Panel rejects national sales tax; will next look at value added tax
WASHINGTON – President Bush’s tax commission has rejected the idea of a national sales tax and has voiced strong misgivings over European-style consumption taxes, drawing complaints of timidity from critics who wanted the panel to scrap the income tax.
“Apparently they have dismissed out of hand the prospect of fundamental reform,” said Leo Linbeck, chairman of Americans for Fair Taxation, a pro sales tax group.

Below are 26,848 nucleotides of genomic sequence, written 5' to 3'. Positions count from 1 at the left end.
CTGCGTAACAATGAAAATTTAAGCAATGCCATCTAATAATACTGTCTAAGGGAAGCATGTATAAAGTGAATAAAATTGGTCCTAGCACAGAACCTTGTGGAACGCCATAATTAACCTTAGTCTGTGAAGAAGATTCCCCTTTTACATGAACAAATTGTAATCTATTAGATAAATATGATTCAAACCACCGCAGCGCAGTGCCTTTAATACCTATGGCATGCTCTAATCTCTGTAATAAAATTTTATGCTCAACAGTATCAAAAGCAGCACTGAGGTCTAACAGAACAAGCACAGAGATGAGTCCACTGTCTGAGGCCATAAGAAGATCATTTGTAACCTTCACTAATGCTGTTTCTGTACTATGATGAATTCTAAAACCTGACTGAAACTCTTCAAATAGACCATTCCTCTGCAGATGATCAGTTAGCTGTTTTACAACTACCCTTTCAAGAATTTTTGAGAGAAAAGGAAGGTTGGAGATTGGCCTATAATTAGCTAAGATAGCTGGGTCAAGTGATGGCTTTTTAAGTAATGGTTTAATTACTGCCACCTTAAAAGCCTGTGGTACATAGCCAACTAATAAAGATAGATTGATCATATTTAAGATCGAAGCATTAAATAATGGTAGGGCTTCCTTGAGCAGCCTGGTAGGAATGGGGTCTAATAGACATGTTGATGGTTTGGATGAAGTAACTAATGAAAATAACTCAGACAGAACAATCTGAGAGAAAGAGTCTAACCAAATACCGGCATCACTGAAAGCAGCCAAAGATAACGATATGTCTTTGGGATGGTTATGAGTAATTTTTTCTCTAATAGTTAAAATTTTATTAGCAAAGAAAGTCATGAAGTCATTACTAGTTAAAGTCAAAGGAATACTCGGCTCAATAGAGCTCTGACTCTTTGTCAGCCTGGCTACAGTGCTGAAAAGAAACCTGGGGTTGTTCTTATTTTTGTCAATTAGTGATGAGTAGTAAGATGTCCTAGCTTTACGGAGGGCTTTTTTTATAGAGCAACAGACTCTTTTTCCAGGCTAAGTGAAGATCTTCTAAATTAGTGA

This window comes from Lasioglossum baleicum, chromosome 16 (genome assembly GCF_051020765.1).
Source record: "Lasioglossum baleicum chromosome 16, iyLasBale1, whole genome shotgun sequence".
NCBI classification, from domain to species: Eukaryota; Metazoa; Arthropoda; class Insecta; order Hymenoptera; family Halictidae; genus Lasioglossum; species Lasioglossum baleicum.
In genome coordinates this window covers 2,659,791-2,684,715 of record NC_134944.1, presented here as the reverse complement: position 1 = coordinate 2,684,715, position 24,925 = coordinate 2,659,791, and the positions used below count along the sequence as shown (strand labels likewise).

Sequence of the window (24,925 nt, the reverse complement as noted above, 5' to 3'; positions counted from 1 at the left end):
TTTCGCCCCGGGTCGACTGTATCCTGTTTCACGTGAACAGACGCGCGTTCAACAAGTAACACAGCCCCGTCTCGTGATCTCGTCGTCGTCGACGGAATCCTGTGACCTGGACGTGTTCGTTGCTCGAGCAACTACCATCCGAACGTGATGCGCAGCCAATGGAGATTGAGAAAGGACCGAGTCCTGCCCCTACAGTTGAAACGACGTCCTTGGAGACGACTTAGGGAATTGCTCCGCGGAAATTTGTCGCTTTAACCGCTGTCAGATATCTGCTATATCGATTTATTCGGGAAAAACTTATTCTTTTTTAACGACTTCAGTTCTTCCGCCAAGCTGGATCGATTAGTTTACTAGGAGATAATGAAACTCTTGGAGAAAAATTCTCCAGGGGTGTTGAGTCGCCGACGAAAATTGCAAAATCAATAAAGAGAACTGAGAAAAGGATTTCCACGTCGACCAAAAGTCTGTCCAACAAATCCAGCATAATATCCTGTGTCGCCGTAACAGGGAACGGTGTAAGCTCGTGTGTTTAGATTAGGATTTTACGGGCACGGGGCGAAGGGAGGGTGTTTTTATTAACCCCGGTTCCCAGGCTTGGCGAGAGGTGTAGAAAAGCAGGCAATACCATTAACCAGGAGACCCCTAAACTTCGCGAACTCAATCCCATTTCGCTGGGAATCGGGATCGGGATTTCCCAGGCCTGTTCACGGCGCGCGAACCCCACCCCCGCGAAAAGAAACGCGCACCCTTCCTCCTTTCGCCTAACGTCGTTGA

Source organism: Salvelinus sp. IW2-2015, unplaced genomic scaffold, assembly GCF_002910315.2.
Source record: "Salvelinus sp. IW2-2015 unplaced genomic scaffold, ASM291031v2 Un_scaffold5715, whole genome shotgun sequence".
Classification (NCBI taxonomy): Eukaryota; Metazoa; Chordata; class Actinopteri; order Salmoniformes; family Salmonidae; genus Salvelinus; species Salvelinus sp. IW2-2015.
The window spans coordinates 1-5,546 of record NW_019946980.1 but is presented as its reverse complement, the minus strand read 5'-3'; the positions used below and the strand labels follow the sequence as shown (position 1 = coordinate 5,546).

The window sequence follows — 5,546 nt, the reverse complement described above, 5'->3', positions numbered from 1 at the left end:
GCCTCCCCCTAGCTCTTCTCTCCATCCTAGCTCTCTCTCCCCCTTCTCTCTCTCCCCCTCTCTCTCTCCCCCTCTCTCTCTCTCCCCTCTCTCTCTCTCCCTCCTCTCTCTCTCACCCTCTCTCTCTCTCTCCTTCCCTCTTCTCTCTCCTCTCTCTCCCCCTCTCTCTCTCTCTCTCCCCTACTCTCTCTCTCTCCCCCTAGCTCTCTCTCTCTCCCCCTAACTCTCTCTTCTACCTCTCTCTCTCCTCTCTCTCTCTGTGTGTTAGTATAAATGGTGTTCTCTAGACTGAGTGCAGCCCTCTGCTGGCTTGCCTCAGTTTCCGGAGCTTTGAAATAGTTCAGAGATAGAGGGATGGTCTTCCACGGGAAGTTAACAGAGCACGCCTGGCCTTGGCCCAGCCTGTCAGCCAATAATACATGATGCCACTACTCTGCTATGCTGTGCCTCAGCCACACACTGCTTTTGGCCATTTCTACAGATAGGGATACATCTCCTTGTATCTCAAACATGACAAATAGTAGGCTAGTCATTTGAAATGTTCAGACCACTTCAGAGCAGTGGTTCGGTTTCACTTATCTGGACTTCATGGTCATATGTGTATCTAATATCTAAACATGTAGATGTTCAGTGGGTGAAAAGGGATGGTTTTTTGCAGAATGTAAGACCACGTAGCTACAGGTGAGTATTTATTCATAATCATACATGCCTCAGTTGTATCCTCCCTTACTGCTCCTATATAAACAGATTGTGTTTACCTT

The President’s Advisory Panel on Federal Tax Reform’s final recommendations for making the federal tax system fairer, simpler and better for economic growth are due Nov. 1.
Last week, the panel’s nine members opposed replacing income taxes with a national retail sales tax, voicing concerns about high tax rates and rampant tax evasion.
When it meets today, panelists will revisit the possibility of recommending a value added tax – a levy used widely in Europe that imposes a tax on increased value of a product at each stage of production and passed on to consumers.
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